Drugmakers Are Planning to Start a Phase 2 Trial to Cure Peanut AllergyBy
Collaboration to combine Aimmune’s therapy with Dupixent
Phase 2 clinical trial, funded by Regeneron, to start in 2018
Aimmune, based in Brisbane, California, specializes in food allergy treatments and has been developing a desensitizing therapy, AR101, to protect peanut allergy sufferers against reactions from accidental exposures. By combining AR101 with Regeneron’s inflammation-inhibiting drug Dupixent, the companies are seeking to increase protection enough so patients stop reacting to peanuts even after treatment ends.
“What we’re learning is that the immune system does seem to be plastic, and with the right group, you can turn the disease back,” Aimmune’s chief executive officer, Stephen Dilly, said in a phone interview. “The ideal is that patients will never have to think about peanut protein again, but that’s a long way away. We have to take baby steps.”
The companies plan to start a Phase 2 clinical trial in 2018. Regeneron will fund the trial. If the results are promising, the drugmakers could explore combining Dupixent with Aimmune drug candidates for other allergies, said Dilly.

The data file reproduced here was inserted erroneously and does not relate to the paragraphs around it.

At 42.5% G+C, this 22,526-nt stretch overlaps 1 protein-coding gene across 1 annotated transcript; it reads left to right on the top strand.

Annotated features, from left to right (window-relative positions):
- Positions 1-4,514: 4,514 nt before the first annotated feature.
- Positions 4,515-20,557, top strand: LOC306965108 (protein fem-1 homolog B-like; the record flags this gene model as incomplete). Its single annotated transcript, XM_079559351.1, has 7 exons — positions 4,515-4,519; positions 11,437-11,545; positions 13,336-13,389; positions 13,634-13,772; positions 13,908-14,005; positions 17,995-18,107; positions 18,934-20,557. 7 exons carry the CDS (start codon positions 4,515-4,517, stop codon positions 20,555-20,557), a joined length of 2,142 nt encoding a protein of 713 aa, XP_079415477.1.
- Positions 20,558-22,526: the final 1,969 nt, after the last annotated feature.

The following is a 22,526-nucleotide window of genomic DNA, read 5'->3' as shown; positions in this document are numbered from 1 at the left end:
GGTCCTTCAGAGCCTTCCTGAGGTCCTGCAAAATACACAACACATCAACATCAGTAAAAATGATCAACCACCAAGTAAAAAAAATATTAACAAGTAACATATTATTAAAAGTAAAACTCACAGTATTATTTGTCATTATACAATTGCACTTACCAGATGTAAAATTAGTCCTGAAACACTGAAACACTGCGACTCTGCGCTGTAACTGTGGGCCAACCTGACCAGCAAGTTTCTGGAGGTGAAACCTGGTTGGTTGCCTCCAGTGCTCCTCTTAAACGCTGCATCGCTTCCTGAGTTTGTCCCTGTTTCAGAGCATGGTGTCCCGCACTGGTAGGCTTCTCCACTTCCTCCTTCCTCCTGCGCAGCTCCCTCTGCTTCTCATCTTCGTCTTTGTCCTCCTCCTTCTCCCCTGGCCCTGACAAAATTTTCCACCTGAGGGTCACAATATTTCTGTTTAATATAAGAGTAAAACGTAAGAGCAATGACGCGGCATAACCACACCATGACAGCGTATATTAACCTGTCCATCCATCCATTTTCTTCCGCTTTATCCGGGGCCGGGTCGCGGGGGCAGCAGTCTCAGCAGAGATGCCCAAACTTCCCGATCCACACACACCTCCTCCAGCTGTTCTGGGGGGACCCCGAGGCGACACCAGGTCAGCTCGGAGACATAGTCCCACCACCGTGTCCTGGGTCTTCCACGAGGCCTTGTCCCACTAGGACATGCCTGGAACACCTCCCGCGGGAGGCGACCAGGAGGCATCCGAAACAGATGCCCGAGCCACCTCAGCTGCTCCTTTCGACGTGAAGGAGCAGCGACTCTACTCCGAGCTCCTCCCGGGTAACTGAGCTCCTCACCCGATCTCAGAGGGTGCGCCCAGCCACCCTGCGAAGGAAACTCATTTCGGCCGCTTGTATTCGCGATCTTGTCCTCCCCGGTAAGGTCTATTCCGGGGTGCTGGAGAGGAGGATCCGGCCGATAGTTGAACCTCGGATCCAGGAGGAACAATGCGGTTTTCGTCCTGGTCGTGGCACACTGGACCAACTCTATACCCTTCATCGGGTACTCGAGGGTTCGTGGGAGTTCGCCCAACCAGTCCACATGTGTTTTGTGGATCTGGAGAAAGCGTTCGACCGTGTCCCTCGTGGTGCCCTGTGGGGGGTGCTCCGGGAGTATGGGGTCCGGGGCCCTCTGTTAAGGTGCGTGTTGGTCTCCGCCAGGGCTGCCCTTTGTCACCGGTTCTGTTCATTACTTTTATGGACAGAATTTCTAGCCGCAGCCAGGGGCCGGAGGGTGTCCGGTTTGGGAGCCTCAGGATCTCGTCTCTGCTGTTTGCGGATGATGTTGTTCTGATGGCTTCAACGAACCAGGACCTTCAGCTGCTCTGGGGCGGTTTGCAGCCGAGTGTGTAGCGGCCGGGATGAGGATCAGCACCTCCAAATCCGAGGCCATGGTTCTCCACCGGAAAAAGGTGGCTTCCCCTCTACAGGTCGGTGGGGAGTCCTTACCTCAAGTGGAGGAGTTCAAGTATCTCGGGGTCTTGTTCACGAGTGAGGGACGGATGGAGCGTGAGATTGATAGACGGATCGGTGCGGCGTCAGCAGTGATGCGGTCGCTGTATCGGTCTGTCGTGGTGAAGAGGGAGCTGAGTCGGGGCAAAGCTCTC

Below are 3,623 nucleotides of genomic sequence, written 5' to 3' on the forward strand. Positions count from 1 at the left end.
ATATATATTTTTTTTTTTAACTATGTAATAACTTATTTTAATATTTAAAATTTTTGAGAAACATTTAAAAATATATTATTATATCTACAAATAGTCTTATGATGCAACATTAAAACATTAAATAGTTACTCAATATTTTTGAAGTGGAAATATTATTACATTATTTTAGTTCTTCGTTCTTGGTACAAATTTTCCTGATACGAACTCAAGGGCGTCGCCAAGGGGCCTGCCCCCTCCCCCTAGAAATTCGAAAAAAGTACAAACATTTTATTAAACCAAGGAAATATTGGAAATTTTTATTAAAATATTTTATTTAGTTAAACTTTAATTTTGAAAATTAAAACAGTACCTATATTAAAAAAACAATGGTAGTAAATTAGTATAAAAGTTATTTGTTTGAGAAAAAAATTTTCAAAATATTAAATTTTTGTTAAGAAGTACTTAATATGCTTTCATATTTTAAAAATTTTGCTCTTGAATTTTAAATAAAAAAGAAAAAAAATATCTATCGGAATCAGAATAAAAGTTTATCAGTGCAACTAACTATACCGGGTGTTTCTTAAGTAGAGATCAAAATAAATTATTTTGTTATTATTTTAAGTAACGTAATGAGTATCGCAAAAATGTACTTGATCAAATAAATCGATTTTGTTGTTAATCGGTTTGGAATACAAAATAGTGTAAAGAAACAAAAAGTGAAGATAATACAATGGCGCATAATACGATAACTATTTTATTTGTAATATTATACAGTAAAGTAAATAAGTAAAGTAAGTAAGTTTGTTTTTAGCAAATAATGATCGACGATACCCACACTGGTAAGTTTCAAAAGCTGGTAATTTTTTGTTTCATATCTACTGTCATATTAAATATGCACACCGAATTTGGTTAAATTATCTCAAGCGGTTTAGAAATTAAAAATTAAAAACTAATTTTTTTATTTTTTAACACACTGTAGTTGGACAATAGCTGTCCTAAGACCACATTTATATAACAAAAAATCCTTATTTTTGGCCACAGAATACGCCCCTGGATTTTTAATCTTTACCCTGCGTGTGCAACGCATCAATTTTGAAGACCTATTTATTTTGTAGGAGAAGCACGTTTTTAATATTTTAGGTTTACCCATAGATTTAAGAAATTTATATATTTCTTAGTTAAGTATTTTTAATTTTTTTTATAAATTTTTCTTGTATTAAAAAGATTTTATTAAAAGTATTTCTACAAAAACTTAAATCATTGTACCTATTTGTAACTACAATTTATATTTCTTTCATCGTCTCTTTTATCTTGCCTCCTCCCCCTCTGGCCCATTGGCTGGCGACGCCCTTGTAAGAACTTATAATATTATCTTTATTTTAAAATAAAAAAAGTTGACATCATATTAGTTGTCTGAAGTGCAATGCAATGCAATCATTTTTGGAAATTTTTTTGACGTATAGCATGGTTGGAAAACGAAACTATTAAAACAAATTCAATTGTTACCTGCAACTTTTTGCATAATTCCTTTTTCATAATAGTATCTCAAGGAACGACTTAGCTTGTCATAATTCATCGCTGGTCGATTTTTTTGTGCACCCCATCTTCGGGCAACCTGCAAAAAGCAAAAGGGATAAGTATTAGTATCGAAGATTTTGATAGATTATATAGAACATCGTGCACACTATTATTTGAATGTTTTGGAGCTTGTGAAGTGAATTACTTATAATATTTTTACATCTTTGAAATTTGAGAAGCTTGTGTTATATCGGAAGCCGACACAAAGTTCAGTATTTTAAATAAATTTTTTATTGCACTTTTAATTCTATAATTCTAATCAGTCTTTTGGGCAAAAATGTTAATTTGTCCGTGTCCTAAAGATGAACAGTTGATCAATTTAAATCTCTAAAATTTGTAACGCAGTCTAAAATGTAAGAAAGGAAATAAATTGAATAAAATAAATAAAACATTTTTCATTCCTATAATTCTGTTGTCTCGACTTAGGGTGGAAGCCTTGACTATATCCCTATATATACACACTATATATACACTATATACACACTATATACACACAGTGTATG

Aimmune shares were up 6.7 percent to $26.79 at 11:40 a.m. in New York on Monday. Regeneron was up 1.6 percent to $450.16.
Six Million People
About 6 million people in the U.S. and Europe have peanut allergies, including more than 2 million children, according to Aimmune. As the incidence of peanut allergies increases, more companies are becoming interested in treatments.
Swiss food giant Nestle SA’s health unit paid $145 million in 2016 for a 15 percent stake in Aimmune, a development-stage biotechnology company that doesn’t have a product on the market yet. The shares have since gained 52 percent, giving Aimmune a market value of about $1.3 billion.
Aimmune’s AR101 is a pill containing peanut protein that’s carefully regulated to ensure that it has precise amounts of the allergen. It’s currently in a final-stage trial, with results expected in early 2018. If approved on its own, patients would have to take it daily to maintain protection.
Regeneron, based in Tarrytown, New York, gained approval in March for Dupixent to treat a severe form of the skin condition eczema. Dupixent, developed in collaboration with Sanofi, dampens signaling from immune system molecules known as IL-4 and IL-13, which are thought to be key drivers of inflammatory conditions like eczema, asthma, and potentially food allergies.